Review by Ian Keogh
This teams Madman with two characters who had their moment in the sun, Nexus moreso than the Jam, but which have both fallen into obscurity.
At the time of original publication (1996) Nexus was a bigger deal than Madman. Mike Baron and Steve Rude had packed in almost a hundred issues of their science fiction superhero, granted incredible powers with which he became his world of Ylum’s protector, but at the cost of having to undertake missions to kill mass murderers. It sounds grim, but if not quite the level of Madman’s whimsical nature, the series popped along nicely on eccentricity and Rude’s exceptional art. It’s the Nexus creative team responsible for the story, with Madman creator Michael Allred only responsible for his character’s dialogue. It’s an uneasy fit. Baron’s plot avoids the darkness and ups the surreal content by having a rogue transforming robot kidnap children and take them to a funfair, where they’re confronted by versions of the 20th century’s greatest entertainers, “The King” and “The Glove”. Rude is a chameleon artist, able to mimic others while still channelling his own smooth style, so Madman is drawn very much as if by Allred, yet still slots into the more figurative world of Nexus.
The Jam story is more of a collaboration between Allred and Bernie Mirault. Gordie Kirby is superhero obsessed and strolls around town in a home-made costume, but has no powers beyond those of a normal human. Madman is led to Kirby’s home city Montreal by a series of dreams, and the result is a story far truer to the spirit of Madman than the preceding work, if heavy on the surreal and the symbolism. The title of ‘House of Escher’ is valid, as the two characters enter another universe via a strange building defying the laws of physics and architecture, and run up against an assortment of strange creatures with cryptic messages. At times it’s more reminiscent of the weirdness created by Jim Woodring. The visuals are fantastic, the story possibly more so if under the influence, with Mireault’s art lacking the professional polish of Rude’s work, but nearer in spirit to Madman’s world.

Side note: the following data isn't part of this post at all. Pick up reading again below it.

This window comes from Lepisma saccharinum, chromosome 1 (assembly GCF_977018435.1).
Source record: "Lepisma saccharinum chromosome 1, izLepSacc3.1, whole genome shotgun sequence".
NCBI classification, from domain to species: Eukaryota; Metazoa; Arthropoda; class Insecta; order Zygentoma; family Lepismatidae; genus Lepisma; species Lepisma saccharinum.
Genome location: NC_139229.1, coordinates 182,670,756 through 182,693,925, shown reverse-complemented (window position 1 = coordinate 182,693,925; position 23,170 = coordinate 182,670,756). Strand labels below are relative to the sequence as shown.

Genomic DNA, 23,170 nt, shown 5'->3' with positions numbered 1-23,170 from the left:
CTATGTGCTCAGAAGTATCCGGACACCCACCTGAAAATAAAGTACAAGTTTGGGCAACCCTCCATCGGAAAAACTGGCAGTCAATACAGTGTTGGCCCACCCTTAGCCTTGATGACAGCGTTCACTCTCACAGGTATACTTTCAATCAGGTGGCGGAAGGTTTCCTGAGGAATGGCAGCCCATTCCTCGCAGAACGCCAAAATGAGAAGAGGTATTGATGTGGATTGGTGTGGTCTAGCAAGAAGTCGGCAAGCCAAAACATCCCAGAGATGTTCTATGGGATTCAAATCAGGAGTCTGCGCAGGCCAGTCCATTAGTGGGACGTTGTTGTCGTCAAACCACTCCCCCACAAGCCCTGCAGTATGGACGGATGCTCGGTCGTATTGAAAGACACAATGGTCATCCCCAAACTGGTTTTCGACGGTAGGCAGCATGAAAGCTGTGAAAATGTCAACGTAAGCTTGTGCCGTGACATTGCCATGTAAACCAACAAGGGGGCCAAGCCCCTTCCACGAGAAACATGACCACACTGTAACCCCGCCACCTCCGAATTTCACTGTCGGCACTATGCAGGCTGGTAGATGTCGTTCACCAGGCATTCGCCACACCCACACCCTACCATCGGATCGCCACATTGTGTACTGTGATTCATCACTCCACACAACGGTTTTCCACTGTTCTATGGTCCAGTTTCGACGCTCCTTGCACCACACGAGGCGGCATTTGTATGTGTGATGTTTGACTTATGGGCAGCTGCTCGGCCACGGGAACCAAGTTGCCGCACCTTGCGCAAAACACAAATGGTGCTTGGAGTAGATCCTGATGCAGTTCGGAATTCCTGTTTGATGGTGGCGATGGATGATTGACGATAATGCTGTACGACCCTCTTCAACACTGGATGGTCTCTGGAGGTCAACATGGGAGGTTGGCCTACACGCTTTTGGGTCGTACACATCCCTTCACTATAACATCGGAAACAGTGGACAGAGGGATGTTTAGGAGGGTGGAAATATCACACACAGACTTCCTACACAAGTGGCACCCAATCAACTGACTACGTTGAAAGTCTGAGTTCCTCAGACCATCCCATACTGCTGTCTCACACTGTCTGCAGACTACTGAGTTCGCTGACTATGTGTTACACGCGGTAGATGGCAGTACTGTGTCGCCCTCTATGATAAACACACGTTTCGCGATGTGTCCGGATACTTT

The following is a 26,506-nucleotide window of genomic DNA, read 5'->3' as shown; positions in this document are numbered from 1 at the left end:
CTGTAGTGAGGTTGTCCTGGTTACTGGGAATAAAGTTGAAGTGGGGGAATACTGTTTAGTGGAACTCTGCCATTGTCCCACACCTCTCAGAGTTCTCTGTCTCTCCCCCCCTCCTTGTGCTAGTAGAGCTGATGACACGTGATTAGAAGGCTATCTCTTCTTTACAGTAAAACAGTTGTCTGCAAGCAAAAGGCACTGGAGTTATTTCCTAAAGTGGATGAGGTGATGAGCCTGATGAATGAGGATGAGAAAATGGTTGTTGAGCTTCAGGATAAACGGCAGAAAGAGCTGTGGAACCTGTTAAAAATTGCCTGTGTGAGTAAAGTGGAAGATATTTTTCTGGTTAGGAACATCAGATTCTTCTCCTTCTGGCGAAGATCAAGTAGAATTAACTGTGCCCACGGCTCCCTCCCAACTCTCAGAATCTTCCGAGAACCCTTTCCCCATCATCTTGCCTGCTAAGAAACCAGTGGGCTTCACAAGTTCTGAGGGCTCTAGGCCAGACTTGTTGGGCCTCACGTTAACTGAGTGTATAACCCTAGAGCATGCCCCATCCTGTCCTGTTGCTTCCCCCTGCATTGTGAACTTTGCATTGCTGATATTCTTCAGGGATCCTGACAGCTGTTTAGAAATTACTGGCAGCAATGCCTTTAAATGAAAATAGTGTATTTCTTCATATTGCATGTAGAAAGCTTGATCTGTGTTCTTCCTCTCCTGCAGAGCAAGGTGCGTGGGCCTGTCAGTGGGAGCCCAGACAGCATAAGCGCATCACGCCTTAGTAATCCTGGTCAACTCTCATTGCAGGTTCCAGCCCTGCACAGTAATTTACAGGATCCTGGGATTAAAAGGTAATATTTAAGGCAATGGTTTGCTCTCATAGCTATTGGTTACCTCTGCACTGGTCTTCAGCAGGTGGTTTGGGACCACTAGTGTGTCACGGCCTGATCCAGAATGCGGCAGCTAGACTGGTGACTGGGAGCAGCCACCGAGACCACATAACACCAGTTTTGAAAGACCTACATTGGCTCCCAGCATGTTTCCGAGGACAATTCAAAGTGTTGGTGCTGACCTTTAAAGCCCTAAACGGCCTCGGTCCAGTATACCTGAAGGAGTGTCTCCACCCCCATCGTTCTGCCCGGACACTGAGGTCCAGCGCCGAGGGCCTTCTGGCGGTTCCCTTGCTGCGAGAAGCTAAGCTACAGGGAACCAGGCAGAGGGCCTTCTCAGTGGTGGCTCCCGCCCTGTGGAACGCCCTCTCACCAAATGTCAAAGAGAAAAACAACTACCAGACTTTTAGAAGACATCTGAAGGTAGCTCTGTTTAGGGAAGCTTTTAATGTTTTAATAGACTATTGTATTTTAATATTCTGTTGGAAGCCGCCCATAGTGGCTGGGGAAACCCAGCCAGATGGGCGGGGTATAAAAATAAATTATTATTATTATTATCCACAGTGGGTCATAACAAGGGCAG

This is a slim graphic novel, and not as much fun as when Allred’s in complete control of Madman and his exploits.